UK government to crack down on tax-avoiding suppliers

IT suppliers could lose out on multi-billion-pound contracts as the government introduces methods to exclude tax avoiders from bidding process

The government is expected to introduce new methods to prevent suppliers from minimising their UK tax bills, which could see some lose out on multi-billion pound contracts.

In November 2012, Computer Weekly learned that government officials were considering the viability of ordering suppliers bidding for Whitehall contracts to disclose the amount of tax they pay in the UK relative to their UK revenue.

According to a report in the Sunday Times, Francis Maude will this week introduce rules to prevent suppliers that avoid paying tax from bidding for contracts.

In December’s Autumn statement, the government referred to changes to bidding to reduce alleged tax avoidance among suppliers. “In the statement, the government said it was looking at new rules to prevent tax avoidance,” said a Cabinet Office spokesman.

IT suppliers Capgemini and Accenture are among companies criticised for avoiding tax. But suppliers claim they pay their tax as specified in the taxation rules.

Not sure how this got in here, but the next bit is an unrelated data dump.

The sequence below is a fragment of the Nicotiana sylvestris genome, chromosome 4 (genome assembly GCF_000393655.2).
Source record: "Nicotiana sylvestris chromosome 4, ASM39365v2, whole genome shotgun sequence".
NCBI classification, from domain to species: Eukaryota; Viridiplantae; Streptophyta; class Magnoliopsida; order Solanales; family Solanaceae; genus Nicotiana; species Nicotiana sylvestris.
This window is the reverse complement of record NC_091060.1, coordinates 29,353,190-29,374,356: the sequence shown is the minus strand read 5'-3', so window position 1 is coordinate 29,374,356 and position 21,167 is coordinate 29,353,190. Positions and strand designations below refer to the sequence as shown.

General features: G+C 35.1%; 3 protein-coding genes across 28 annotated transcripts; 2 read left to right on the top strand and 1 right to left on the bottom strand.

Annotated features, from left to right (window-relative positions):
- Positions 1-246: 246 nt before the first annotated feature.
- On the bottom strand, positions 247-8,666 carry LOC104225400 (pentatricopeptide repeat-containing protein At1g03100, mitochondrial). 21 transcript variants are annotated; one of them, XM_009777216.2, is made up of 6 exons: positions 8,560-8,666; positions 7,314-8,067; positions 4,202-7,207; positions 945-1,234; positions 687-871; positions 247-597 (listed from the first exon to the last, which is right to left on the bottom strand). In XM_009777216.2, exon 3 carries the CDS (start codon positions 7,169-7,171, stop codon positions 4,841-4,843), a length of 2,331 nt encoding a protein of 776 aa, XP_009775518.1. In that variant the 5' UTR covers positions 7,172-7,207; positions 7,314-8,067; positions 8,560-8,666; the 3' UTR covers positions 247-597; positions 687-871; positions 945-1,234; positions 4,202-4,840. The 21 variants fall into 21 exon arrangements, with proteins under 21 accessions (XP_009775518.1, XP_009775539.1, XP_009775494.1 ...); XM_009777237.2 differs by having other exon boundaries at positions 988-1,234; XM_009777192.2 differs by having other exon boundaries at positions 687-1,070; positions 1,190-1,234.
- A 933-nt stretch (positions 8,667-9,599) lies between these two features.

Accenture, for example, denies that it is doing anything to aggressively avoid tax. It cites the fact that you only pay tax on profit, and as a result of its failed contract with the NHS where it lost $450m, its UK profits have been hit over the past few years. It has previously stated that it complies with all UK tax laws.

"Accenture reports all of its revenues earned within the UK and pays taxes on the profits earned within the UK. We take our responsibilities as a UK taxpayer seriously and pay tax on our UK profits as required by UK laws. Not only does our tax structure comply with UK tax law, but we take a conservative view of the tax law. We are confident that our tax filings are compliant, transparent and appropriate," said an Accenture spokesman.

Last month, MPs slammed the award of large government IT contracts to companies alleged to be avoiding taxes.


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